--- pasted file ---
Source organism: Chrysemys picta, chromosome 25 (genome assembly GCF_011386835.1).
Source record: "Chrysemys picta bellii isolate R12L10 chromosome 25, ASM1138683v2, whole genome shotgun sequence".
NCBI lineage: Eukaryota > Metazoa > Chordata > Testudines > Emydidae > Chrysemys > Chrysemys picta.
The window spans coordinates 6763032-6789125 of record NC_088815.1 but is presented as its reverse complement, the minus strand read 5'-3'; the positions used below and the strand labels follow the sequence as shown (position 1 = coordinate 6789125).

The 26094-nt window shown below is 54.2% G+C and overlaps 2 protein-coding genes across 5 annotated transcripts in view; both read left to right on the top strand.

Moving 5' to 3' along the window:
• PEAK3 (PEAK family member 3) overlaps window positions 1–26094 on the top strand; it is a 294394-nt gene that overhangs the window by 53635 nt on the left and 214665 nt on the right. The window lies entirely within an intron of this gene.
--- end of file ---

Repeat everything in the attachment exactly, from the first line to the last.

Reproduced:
Source organism: Chrysemys picta, chromosome 25 (genome assembly GCF_011386835.1).
Source record: "Chrysemys picta bellii isolate R12L10 chromosome 25, ASM1138683v2, whole genome shotgun sequence".
NCBI lineage: Eukaryota > Metazoa > Chordata > Testudines > Emydidae > Chrysemys > Chrysemys picta.
The window spans coordinates 6763032-6789125 of record NC_088815.1 but is presented as its reverse complement, the minus strand read 5'-3'; the positions used below and the strand labels follow the sequence as shown (position 1 = coordinate 6789125).

The 26094-nt window shown below is 54.2% G+C and overlaps 2 protein-coding genes across 5 annotated transcripts in view; both read left to right on the top strand.

Moving 5' to 3' along the window:
• PEAK3 (PEAK family member 3) overlaps window positions 1–26094 on the top strand; it is a 294394-nt gene that overhangs the window by 53635 nt on the left and 214665 nt on the right. The window lies entirely within an intron of this gene.